2. elisas michelle says:

    Hi!
    As a crossdresser girl,who wants to develop more confidence in going out in public as a woman.I can totally relate to the difficulties other girls face,I share ahouse with an older brother and sister,who are not at all sympathetic to anyone who believes in an alternative lifestyle!whenever i go to a Club,or meet other “girl”,always have toleave the house after midnight,when everybod is either asleepor watching television.would love to see a world where i could freely dress at anytime, and without hassles!!
    regards
    elisamichelle

  3. k.j.s says:

    I cross dress, I love doing it, I am not Tough, but I am Sensitive, I have been cross dressing most of my life, I believe I might be a bit sissified and a bit of a girly girl, I always get turned on and absolutely don’t like my guy type clothes, but my family and friends would, hate and disown me , if they ever found, right now I am wearing little girl satin panties, ultra shinny suntan footed, tight fitting tights, a pink and white little girl’s bra, a very shinny dark brown and tight fitting and lovely and beautiful ice skating skirt, a very small tight fitting long sleeved and very smoothed fitting little girls black turtleneck, little girl’s soft pink socks, everyday I wear feminie under garments and sometimes my girly sissy outfits, under my regular guy clothes. I have a very large assortment of girl’s / teen girls and young womens, skate skirts, panties, bras, tops, dresses, skirts, girl’s socks and tights and nylons.

  4. lucinda says:

    its a shame that other people redicule cross dressers that are brave to come out of the closet and be them shelvs. what is so wrong with dressing up like a woman or girl? woman do it daily and they are not rediculed about the way they dress! i am a closet cross dresser and my wife knows of it and my daughter does also, but she only seen me 1 time. not any other time when i do dress up. i love the feeling of female clothing, the look of being pretty and respecting woman on how long it takes to get dressed up pretty.when i dress up in female mode my fem side takes over me and dresses me from head to toe. make up perfume, jewlery, heels, bra, nylons, slip, dress. i love the look when she is all done making me look pretty. just wish i could go out in public as a female and flunt it.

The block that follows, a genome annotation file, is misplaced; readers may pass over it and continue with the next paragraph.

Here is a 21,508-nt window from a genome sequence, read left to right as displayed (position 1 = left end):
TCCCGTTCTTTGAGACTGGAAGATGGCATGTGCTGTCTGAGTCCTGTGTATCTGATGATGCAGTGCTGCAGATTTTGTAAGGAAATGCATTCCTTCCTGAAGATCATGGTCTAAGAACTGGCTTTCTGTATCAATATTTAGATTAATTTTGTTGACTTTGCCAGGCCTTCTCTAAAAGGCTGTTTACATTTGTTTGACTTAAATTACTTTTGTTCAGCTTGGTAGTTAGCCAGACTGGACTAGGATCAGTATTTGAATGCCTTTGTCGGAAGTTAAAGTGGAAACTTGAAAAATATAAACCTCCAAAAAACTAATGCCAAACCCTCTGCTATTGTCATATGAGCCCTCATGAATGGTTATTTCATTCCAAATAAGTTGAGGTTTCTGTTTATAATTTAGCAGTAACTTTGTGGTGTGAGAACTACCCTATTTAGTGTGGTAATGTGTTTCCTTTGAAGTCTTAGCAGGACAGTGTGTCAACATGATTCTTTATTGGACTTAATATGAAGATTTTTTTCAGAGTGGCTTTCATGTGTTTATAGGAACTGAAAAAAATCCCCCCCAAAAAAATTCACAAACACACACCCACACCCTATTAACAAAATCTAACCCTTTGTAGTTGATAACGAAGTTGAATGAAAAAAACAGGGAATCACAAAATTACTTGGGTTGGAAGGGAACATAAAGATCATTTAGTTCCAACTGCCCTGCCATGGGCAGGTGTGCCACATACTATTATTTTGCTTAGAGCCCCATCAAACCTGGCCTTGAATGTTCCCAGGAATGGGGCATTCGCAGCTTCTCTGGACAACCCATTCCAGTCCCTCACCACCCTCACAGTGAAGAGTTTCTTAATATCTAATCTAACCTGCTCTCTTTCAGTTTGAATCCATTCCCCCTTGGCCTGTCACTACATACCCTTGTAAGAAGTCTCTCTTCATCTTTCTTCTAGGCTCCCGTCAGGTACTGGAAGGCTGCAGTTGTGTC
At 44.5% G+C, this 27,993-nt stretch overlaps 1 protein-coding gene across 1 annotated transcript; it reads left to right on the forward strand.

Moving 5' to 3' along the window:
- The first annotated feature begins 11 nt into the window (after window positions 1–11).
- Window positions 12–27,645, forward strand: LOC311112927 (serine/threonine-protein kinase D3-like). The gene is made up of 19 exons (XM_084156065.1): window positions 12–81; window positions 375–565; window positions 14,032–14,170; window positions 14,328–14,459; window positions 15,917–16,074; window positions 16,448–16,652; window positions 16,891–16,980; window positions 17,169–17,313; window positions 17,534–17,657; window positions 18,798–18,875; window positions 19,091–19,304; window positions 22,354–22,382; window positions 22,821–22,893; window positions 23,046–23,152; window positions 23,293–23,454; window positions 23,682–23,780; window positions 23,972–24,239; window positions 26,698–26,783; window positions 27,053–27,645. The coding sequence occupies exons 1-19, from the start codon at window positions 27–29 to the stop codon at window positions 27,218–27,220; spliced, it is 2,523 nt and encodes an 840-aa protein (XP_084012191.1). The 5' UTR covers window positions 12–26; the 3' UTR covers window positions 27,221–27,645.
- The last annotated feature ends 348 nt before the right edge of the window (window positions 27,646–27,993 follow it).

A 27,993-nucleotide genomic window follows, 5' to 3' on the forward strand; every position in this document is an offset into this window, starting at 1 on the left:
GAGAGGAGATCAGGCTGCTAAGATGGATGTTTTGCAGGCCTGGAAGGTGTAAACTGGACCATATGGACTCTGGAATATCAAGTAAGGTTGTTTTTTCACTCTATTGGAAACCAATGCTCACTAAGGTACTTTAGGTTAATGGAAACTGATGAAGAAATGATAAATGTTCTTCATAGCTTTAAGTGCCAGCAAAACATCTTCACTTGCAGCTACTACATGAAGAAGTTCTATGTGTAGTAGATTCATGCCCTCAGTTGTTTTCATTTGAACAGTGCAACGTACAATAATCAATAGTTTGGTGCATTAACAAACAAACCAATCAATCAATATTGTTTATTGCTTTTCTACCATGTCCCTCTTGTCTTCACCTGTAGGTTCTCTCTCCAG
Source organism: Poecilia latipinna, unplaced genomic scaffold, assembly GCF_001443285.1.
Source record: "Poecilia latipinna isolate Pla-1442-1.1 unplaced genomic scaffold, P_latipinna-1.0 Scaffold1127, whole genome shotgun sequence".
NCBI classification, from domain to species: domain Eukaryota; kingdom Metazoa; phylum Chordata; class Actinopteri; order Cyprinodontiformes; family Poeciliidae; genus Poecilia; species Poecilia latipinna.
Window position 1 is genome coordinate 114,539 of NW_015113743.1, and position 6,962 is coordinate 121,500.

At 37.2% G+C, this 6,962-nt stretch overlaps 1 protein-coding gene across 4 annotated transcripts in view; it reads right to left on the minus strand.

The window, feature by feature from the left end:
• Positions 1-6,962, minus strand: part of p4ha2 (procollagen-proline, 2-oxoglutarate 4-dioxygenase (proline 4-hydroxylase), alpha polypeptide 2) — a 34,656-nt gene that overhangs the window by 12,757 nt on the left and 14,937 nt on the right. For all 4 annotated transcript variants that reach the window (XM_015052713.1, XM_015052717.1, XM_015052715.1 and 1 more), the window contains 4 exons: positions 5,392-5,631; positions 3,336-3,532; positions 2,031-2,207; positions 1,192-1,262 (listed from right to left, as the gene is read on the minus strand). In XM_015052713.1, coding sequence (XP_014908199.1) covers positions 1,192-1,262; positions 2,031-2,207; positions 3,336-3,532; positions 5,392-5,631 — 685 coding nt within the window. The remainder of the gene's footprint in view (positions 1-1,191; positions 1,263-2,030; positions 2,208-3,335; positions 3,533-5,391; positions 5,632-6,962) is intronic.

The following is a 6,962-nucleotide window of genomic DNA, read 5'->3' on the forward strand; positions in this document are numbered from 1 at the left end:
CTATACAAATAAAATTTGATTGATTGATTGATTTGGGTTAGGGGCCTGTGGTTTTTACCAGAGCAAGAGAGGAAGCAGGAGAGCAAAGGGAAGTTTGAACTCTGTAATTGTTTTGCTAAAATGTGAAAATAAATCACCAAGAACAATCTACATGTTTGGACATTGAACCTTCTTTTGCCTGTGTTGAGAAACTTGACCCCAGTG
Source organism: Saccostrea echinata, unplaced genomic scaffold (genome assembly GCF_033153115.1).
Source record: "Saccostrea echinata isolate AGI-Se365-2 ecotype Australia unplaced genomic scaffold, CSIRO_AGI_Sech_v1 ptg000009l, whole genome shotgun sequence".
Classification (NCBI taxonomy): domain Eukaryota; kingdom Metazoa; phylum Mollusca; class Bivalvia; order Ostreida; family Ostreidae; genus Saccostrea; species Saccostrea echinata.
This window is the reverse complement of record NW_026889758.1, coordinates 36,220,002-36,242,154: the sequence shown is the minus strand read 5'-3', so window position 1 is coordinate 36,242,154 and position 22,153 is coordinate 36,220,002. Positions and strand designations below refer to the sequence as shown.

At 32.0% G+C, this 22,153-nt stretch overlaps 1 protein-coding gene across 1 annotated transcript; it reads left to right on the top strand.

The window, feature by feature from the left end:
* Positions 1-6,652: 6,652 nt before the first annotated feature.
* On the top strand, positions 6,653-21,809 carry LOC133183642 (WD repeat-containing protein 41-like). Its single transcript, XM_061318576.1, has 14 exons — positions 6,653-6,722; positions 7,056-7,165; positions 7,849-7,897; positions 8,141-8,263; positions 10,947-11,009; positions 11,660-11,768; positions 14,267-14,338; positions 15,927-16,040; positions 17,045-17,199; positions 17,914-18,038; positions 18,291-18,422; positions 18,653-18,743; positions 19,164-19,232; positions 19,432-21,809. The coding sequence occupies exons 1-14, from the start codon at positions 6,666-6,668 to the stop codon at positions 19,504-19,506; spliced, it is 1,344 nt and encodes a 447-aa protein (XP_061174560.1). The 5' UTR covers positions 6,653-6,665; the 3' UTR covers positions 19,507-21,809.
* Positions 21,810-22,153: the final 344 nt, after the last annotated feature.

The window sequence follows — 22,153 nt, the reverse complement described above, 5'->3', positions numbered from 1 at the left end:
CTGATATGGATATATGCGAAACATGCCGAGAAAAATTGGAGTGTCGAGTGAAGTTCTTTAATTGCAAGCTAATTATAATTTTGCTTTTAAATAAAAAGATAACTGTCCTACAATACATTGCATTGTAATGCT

5. Gr8Legz says:

    Regarding the statement in the article “I was proud to see that the lady didn’t even react to us looking over but then I guess that is how you deal with any unwanted attention that you are receiving.”

    I am a trans-andro (trangender androgyne) and wear a mixture of “male” and “female” clothing on a daily basis, both at home and in public. I wear skirts and tights openly in public, often with either a T-shirt or male fashion collared shirt, or else wear up to 3″ heels with boot cut jeans (male or female) and either a male shirt or female top, lthough my own preference is for something not too feminine. I also wear a little light make up and also nail polish on a daily basis.

    I have a very supportive partner who, if she notices people staring, will give them the evil eye in return and if they are really giving me unwarranted attention – pointing, commenting to each other, joking about me – has been known to approach them and ask “Do you have a problem?”. There hav been occasions when she has comented to me on someone’s reaction and I’ve told her honestly that I didn’t notice.

    For many years I felt embarrassed and ashamed of my desires for dressing in a more feminine manner and only came to terms with this about four years ago at around the age of 50. When I decided to “go public” I came to this line of reasoning with myself:

    Q. Who are the people that are important to me in my life?
    A. My family and close friends.

    Q. Do they have a problem with the way I dress?
    A. No.

    Q. Do these other people have any significance in my life?
    A. No.

    Conclusion: So why worry about the opinions of people who are of no significance to me?

    The net result was that I classified these people as “Insignificant Others” and stopped worrying about their opinions and reactions. When I did this I also began to stop noticing their reactions. If anyone ever asks why I am wearing nail polish, I reply “Because I like it. Why should girls have all the fun?”

    It may be that this gurl, who was relaxing in the Café on her computer and minding her own business, had developed a similar mindset, really didn’t care what others may think of her and was intent on just being herself.

    Good for her and more power to her.